I always wanted to create video games since early age : ) but I changed my mind and end up as Front-end Engineer
Same here, but yet, I would like to build a game as a personal project. Serves well if you want to step out from your actual routine.
I was a recently discharged Army paratrooper, and hired for a job requiring a top secret clearance, but the Army lost my file. While I was being re-cleared, the company put me on a contract that did not require clearances--putting ruggedized laptops into a light infantry unit. I learned programming while being the middle man between the grunts and the geeks.
Lego Mindstorms for my 13th birthday. The built-in drag-n-drop coding wasn't enough, so I learned NQC from The Internet, which was a simpler place back then - a Not Quite C language built on a hacked version of the Lego microcomputer's firmware, NQC taught me the basics of programming in an amazingly tangible way. It opened up a whole new world. Thankful every day for my parents encouragement, even though programming may have been greek to them.
I was learning to create cool animations and stuff in Macromedia (Adobe nowadays) Flash and found some tutorials about ActionScript, and that was the beginning. After that I've learnt some programming at school, then university, learnt some technologies by myself, but ActionScript was my first experience
In 1984 my dad brought home an IBM PC Jr and I was facinated, but there wasn't much it could do. It did, however, come with a BASIC programming manual. As I got older I started playing with the book. I started writing simple choose your own adventures. I started making the computer do more things. I learned that computers were things I could control. Later we upgraded to a Tandy 386SX that could just barely play Doom, but I had to tweak the autoexec.bat and config.sys files to make sure nothing else loaded. Now I knew I could manipulate other software on a system and I was sold: I wanted to make computers make my life easier and more entertaining. Ultimately I got a degree in psychology and cognitive studies (because I was learning computers on my own, why pay somebody to certify I could do that?), but graduated as the tech bubble burst: I fought my way into professional software development by getting support positions until I found a company who let me submit patches from support.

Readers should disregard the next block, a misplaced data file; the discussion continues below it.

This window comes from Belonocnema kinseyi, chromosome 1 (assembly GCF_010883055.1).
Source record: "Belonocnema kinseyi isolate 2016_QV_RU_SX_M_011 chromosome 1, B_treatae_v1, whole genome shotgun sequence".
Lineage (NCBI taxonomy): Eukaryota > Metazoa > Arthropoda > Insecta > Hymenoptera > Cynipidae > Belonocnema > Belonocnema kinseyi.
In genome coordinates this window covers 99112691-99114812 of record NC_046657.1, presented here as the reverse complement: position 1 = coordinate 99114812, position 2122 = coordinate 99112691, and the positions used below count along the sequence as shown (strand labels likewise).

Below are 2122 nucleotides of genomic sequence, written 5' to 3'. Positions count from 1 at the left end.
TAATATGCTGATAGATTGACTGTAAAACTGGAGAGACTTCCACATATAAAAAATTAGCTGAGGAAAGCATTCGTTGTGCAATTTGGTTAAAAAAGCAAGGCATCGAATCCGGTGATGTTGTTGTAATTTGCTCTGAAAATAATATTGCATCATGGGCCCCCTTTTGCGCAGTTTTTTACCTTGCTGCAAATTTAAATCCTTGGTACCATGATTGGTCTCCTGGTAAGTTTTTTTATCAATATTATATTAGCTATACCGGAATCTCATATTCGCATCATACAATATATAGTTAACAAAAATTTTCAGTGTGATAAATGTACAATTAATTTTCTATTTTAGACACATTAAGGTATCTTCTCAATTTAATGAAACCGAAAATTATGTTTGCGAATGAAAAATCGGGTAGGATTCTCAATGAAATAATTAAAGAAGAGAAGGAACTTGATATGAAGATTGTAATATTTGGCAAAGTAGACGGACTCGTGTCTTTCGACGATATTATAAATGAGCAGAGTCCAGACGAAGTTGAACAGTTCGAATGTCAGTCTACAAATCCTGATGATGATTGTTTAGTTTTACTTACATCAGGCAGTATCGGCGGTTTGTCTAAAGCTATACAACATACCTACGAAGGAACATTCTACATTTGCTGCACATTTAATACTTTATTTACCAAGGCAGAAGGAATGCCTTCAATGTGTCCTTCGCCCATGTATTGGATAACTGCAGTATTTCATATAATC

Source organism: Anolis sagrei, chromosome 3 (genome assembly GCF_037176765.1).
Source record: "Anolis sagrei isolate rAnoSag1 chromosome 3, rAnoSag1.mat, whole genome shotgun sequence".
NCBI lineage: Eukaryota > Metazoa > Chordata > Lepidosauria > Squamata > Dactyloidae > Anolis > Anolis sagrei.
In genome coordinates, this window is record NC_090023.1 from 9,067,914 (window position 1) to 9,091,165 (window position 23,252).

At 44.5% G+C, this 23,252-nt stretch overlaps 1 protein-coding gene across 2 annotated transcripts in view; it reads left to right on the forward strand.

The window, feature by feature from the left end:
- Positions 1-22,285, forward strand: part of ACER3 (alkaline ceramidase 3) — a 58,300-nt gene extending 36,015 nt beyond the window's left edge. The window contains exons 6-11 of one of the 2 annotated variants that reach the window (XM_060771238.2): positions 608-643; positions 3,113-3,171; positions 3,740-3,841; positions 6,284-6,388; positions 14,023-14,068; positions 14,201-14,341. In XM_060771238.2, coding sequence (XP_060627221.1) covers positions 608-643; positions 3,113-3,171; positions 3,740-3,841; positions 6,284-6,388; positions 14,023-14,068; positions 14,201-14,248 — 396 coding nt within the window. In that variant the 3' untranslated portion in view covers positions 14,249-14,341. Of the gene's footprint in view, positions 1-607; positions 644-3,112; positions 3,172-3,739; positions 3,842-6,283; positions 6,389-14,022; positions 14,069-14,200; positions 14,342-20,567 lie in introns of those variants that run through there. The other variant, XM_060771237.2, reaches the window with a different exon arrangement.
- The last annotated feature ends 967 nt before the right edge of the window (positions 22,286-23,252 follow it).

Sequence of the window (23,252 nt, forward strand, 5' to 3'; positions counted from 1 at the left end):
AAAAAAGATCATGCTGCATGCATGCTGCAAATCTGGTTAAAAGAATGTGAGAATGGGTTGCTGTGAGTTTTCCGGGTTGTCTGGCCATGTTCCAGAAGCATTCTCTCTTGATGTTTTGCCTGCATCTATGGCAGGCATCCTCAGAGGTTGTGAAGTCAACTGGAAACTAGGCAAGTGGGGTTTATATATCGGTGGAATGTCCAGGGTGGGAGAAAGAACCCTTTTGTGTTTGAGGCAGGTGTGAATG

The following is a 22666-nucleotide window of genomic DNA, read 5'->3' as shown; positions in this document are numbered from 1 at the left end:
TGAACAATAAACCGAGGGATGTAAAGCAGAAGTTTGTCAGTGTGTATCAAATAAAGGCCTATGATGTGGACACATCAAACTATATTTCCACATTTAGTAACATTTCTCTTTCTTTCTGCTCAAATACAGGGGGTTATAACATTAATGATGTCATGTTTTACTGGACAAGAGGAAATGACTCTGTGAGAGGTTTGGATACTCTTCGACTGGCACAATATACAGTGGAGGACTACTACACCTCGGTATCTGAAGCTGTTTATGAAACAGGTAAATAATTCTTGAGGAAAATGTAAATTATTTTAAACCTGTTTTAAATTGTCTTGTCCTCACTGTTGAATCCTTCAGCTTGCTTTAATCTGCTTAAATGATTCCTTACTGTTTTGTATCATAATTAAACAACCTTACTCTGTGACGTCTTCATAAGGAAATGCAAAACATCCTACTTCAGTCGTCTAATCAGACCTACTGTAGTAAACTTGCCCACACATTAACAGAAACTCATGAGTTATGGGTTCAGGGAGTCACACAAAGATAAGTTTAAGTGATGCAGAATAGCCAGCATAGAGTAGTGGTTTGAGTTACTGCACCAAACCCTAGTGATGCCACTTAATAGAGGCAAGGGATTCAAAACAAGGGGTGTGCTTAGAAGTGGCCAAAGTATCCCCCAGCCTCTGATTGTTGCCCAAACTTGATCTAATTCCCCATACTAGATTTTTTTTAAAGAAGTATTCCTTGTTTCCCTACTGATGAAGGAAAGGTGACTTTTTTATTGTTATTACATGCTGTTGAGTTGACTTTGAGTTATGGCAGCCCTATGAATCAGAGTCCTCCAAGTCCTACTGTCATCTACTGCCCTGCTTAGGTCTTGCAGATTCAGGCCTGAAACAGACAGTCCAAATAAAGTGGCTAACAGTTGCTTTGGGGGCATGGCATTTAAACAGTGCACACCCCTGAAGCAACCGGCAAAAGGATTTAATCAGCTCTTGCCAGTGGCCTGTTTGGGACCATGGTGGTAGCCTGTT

I actually started programming by playing games. Not an exciting game, it was Minecraft with a mod called ConputerCraft. I really liked how I could create (super unsecure) passwords to control a door and after creating bigger applications, I realized I could use this for real life applications. It was a lot of reading and trying to code, but got me really fascinated. This day I am studying bioinformatics and really like how I can automate things to discover biological functions, namely by discovering the DNA